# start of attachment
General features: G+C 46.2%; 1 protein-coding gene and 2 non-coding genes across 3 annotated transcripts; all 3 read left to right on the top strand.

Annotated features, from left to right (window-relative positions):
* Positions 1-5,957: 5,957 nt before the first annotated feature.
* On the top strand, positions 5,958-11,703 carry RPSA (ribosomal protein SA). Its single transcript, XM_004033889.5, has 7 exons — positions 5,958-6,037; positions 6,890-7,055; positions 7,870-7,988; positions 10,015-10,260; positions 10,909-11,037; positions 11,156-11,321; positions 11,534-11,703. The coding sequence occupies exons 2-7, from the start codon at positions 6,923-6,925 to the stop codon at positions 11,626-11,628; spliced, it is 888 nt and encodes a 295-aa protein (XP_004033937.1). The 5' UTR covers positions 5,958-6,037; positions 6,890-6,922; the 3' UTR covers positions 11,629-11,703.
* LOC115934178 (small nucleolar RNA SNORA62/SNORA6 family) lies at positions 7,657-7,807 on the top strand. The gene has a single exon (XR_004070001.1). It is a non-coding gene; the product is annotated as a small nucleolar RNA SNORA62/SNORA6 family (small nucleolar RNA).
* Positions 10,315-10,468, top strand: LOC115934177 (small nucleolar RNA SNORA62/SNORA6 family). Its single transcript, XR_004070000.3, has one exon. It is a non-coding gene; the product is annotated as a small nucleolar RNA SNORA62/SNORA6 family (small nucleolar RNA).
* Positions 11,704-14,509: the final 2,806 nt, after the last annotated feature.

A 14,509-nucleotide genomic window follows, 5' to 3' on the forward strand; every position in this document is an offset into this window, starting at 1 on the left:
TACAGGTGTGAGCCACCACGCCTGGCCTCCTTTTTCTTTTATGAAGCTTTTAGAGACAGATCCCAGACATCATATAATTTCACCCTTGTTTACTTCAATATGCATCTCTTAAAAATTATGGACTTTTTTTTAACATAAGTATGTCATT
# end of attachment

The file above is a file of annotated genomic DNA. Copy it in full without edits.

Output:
General features: G+C 46.2%; 1 protein-coding gene and 2 non-coding genes across 3 annotated transcripts; all 3 read left to right on the top strand.

Annotated features, from left to right (window-relative positions):
* Positions 1-5,957: 5,957 nt before the first annotated feature.
* On the top strand, positions 5,958-11,703 carry RPSA (ribosomal protein SA). Its single transcript, XM_004033889.5, has 7 exons — positions 5,958-6,037; positions 6,890-7,055; positions 7,870-7,988; positions 10,015-10,260; positions 10,909-11,037; positions 11,156-11,321; positions 11,534-11,703. The coding sequence occupies exons 2-7, from the start codon at positions 6,923-6,925 to the stop codon at positions 11,626-11,628; spliced, it is 888 nt and encodes a 295-aa protein (XP_004033937.1). The 5' UTR covers positions 5,958-6,037; positions 6,890-6,922; the 3' UTR covers positions 11,629-11,703.
* LOC115934178 (small nucleolar RNA SNORA62/SNORA6 family) lies at positions 7,657-7,807 on the top strand. The gene has a single exon (XR_004070001.1). It is a non-coding gene; the product is annotated as a small nucleolar RNA SNORA62/SNORA6 family (small nucleolar RNA).
* Positions 10,315-10,468, top strand: LOC115934177 (small nucleolar RNA SNORA62/SNORA6 family). Its single transcript, XR_004070000.3, has one exon. It is a non-coding gene; the product is annotated as a small nucleolar RNA SNORA62/SNORA6 family (small nucleolar RNA).
* Positions 11,704-14,509: the final 2,806 nt, after the last annotated feature.

A 14,509-nucleotide genomic window follows, 5' to 3' on the forward strand; every position in this document is an offset into this window, starting at 1 on the left:
TACAGGTGTGAGCCACCACGCCTGGCCTCCTTTTTCTTTTATGAAGCTTTTAGAGACAGATCCCAGACATCATATAATTTCACCCTTGTTTACTTCAATATGCATCTCTTAAAAATTATGGACTTTTTTTTAACATAAGTATGTCATT